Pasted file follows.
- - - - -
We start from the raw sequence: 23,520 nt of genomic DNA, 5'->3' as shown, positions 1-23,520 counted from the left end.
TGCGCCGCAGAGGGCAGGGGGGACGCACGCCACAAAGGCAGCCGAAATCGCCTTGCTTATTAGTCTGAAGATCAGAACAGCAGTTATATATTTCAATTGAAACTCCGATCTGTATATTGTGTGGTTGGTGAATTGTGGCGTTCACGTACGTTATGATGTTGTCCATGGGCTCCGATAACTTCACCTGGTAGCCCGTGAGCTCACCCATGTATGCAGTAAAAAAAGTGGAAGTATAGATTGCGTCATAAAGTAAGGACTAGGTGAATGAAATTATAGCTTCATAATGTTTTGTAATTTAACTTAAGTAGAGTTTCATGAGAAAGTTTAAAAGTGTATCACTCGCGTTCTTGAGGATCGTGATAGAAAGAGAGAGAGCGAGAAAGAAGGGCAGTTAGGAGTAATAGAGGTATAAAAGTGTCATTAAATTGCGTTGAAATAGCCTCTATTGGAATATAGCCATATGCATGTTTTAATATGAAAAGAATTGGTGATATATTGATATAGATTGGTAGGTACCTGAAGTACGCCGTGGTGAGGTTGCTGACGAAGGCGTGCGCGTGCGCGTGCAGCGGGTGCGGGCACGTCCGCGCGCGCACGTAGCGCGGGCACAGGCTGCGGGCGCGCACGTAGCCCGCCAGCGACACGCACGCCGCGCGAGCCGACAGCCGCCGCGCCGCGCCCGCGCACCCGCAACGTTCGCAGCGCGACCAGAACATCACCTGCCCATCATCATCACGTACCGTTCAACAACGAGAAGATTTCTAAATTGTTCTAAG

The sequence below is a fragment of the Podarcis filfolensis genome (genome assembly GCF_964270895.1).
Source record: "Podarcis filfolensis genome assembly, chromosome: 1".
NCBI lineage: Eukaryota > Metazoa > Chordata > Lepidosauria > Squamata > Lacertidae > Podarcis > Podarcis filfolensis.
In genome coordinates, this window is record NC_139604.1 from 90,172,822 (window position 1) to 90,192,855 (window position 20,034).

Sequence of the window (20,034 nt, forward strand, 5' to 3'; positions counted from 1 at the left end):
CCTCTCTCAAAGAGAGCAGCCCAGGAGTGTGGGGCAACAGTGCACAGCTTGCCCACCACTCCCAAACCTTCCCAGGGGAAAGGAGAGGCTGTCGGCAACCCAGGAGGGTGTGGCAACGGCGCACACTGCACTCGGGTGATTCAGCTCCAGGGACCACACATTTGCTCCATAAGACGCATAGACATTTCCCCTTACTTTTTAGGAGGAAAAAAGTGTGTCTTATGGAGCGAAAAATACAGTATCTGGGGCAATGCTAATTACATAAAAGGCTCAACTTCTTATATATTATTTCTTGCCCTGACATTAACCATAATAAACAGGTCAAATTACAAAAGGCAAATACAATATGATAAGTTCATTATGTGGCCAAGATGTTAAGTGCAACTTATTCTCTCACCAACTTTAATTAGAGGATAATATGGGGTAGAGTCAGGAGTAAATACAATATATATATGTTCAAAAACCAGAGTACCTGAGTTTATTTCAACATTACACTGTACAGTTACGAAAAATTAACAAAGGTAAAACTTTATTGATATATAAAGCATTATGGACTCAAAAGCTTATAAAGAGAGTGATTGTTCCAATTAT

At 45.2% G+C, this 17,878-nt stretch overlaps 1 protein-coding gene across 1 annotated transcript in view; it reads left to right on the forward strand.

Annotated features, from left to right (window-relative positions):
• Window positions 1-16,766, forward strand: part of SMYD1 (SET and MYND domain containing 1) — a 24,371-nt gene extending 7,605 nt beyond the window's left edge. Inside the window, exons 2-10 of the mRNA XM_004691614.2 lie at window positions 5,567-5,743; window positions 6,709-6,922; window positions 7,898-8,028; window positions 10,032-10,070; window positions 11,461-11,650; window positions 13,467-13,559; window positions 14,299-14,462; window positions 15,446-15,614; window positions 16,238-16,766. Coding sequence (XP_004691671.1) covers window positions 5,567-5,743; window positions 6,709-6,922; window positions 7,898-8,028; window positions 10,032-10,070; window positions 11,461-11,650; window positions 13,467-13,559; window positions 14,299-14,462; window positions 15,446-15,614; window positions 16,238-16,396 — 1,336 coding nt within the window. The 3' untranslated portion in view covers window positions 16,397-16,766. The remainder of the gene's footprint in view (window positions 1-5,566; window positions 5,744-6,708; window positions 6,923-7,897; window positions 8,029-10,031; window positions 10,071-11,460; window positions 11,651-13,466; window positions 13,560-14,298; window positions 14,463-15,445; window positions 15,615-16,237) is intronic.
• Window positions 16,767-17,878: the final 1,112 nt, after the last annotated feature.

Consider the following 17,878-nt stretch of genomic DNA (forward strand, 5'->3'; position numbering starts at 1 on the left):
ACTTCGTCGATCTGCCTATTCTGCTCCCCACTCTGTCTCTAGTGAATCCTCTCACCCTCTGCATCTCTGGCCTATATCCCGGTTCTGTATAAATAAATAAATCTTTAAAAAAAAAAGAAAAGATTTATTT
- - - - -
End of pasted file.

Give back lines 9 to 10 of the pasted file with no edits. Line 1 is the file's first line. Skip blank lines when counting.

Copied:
At 45.2% G+C, this 17,878-nt stretch overlaps 1 protein-coding gene across 1 annotated transcript in view; it reads left to right on the forward strand.

Annotated features, from left to right (window-relative positions):